President Trump Set To Unveil $1.5 Trillion Infrastructure Plan

President Trump Set To Unveil $1.5 Trillion Infrastructure Plan

Altogether, the official said the $1.5 trillion prediction is based on "state and local governments - how will they likely respond to this program". Those in which state and local governments pick up most of the tab will be viewed more favorably.

"This is the start of a negotiation - bicameral bipartisan negotiation - to find the best solution for infrastructure", said a senior official, who was not allowed to be identified under the ground rules for the briefing.

The first is that the country has been under-investing in infrastructure, leading a state of growing disrepair.

Details on other cuts were sparse, "we are going to eliminate a few things here and there", said the senior official. A vocal minority of GOP lawmakers have complained about this shift, but they proved no match for the bulk of the party last week when spending levels for the next two years were expanded.

The president will propose $200 billion in federal funding over $10 years, which could be used to leverage $1.5 trillion in new infrastructure investment, mostly through incentive grants and the enhancement of several federal loan programs.

The US$1.5 trillion will come from a range of incentives and instruments in which government funding will play a lesser role than they do now, instead being used to match and leverage local funding.

That's a radical departure from the way many projects are funded now. He called for sticking with the tradition of federal funding for infrastructure.

NY and Jersey have said they are unable to complete the project without sizable federal investment. Again, this plan puts a much greater burden on local taxpayers and users.

Days after he signed a plan to boost spending by almost $300 billion, President will propose a new 2019 budget his aides said will try to undo some of that increase, in what they called an attempt to "bend the trajectory down".

The U.S. government spends more money than it brings in through revenue, a gap known as the budget deficit. This program would block grant funds to governors who could then decide which infrastructure projects to prioritize in that state. The package also includes disaster relief funding, including $2.7 billion for schools affected by recent hurricanes and fires. These would be "projects that can lift the American spirit, that are the next-century-type of infrastructure as opposed to just rebuilding what we have now".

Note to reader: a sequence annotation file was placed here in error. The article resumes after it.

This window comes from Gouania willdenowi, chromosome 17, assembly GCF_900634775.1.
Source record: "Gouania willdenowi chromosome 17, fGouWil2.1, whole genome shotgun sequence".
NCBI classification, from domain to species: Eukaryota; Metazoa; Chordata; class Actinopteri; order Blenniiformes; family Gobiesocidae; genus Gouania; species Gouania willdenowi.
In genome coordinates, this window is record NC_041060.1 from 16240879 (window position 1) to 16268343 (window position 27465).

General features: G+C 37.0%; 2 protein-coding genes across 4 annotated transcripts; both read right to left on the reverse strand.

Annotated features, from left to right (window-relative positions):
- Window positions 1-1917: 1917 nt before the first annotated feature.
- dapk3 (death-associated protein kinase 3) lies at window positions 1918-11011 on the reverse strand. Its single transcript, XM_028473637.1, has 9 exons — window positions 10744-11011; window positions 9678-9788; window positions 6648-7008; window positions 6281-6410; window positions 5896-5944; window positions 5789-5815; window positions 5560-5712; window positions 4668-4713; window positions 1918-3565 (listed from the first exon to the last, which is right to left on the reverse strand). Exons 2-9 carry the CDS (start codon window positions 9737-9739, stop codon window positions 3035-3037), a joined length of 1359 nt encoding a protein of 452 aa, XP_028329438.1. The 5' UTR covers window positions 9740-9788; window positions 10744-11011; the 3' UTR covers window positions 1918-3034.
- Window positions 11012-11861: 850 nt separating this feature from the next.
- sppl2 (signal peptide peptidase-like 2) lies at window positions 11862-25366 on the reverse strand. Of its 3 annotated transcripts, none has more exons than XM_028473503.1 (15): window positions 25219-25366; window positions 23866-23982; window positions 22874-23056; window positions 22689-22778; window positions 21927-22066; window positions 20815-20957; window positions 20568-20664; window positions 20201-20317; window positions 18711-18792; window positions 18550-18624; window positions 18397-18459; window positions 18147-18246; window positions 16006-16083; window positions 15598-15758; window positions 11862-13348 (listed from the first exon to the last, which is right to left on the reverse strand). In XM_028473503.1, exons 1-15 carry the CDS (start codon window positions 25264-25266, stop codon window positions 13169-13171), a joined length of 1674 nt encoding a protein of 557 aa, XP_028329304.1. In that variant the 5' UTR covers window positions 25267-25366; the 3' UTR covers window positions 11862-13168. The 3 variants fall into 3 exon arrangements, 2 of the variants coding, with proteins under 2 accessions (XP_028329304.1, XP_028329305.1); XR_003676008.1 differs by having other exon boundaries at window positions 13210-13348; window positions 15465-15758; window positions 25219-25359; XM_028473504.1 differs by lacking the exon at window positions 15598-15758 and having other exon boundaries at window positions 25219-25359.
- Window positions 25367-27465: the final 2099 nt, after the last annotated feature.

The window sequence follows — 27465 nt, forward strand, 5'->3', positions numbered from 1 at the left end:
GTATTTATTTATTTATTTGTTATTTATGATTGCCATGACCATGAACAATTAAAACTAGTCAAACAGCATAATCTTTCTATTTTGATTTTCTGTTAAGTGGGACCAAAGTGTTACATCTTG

Asked how the $200 billion infusion would be paid for, the senior administration official cited "a whole series of places where the administration is suggesting reduced funding" in their soon-to-be-released budget, declining to be more specific than an assurance it would be paid for "out of savings from other areas of the federal budget".

"It could be anything", an administration official said of the non-federal funding sources.

Also due Monday is the Trump administration's $1.5 trillion infrastructure plan.

Government auditors note Congress transferred $140 billion to the Highway Trust Fund from 2008 through 2015. "So to the extent that communities are eligible for federal funds already, that eligibility remains".

The original plan was for Trump's new budget to slash domestic agencies even further than last year's proposal, but instead it will land in Congress three days after he signed a two-year spending agreement that wholly rewrites both last year's budget and the one to be released Monday.

The U.S. Chamber of Commerce has proposed hiking the federal gas tax, which hasn't gone up since 1993, to raise $394 billion over 10 years.

Over the weekend, the White House boasted that numerous objectives in the Trump plan already come under support from both major parties - although there are differences as to how exactly they should be achieved.

A federal agency with the most expertise will be designated as the lead agency and it will work with other agencies to coordinate the permitting process to reach a collective decision over a 21-month period.



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